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I have an app that sends messages over UDP in some known format. I'd like to know the rate at which these messages are sent. To be clear, I could care less about the datarate - it's a loopback, so it's somewhere near infinity + 1 - what I need to know his how often complete messages go out.

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HAve you tried using for example Wireshark? It should be able to show you exactly what's going out and when you find the interesting packets, you can filter view so that it only shows them. – AndrejaKo Jan 3 '12 at 19:29
That should be an answer, @Andreja! Go take credit for it. :) – Darth Android Jan 3 '12 at 19:33
up vote 3 down vote accepted

You should look at using TCPDUMP and WireShark to capture the data and then analyze it.

If all you care about is packet rates then running netstat might give you the idea.

On Linux:

`netstat --interfaces=lo -c`

would give you an idea in 1 second intervals but there are similar flags on most modern OS'

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anything comparable on win7 – jamesson Jan 3 '12 at 19:47
@jamesson - Just use the suggested programs or use the windows version of netstat. – Ramhound Jan 3 '12 at 20:05
@jamesson - have you tried WireShark – Karlson Jan 3 '12 at 20:29

If by "message" you mean "datagram", then the answer is 100%. UDP datagrams are either sent or not, and they either arrive or do not. You should never recvfrom() only part of a UDP datagram. If the datagram ends up being larger than the network MTU, it may be fragmented at the IP layer, but any dropped fragments will result in the whole datagram being dropped not a partial message.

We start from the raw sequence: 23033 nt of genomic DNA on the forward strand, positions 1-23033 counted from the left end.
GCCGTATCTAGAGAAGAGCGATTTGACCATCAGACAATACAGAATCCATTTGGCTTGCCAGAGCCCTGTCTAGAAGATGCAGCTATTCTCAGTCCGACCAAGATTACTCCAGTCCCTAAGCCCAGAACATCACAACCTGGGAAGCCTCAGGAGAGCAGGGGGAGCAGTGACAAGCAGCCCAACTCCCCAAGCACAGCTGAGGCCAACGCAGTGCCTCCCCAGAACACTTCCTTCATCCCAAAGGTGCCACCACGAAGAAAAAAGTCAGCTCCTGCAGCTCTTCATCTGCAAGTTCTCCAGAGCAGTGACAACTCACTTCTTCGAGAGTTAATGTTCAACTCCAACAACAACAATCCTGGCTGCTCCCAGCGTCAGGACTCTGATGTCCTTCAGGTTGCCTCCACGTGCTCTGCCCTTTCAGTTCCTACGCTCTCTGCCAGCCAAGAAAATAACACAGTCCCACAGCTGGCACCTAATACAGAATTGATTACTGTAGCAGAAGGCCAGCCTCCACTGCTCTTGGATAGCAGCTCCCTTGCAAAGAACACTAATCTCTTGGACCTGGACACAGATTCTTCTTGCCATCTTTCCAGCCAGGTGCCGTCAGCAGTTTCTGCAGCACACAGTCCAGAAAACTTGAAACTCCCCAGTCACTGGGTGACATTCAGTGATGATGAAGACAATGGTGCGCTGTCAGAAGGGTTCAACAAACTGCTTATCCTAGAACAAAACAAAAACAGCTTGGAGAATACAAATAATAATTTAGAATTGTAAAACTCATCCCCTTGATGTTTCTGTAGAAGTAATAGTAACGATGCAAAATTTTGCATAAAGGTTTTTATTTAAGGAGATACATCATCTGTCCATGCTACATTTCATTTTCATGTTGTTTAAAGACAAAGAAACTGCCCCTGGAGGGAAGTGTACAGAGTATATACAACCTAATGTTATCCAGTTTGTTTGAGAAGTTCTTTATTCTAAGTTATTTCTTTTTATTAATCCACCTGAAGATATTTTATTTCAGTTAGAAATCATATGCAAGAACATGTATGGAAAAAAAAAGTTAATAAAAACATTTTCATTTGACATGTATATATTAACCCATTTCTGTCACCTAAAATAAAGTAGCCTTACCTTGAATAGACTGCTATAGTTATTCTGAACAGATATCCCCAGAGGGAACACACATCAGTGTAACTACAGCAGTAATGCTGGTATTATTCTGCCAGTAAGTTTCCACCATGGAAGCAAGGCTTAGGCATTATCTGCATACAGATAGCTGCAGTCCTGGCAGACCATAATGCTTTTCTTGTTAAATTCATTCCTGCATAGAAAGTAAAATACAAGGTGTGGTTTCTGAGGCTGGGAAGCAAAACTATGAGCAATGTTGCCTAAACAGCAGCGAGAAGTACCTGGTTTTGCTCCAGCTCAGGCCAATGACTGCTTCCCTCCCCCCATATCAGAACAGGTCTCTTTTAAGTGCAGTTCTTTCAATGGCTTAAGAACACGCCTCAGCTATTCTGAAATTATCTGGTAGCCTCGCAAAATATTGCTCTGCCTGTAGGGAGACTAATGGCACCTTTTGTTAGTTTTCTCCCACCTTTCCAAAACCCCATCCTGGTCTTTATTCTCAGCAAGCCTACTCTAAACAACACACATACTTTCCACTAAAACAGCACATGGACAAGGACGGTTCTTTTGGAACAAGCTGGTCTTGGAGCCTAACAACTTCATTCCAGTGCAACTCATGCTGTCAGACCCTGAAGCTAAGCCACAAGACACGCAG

The speed of the loopback is not infinite: it is limited by the CPU. If you send data too fast, the outgoing UDP buffer will fill up. Then when you try to sendto() a datagram that is too big to fit in the remaining buffer space you will get an error like EAGAIN, ENOBUFS, or EMSGSIZE, depending on the implementation. If the receiver calls recvfrom() to slowly, then its incoming buffer will fill up and datagrams will be silently dropped.

A more relevant question is the percentage of datagrams sent which are actually received. At rates well below CPU saturation, this should be 100% on the loopback. But when approaching CPU saturation, or if the receiver is slow in reading the datagrams, it can become arbitrarily low.

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A useful and intersting perspective. My system doesn't come close to cpu saturation tho, so not really applicable in my case. Thanks for the wisdom tho! – jamesson Jan 14 '12 at 16:38

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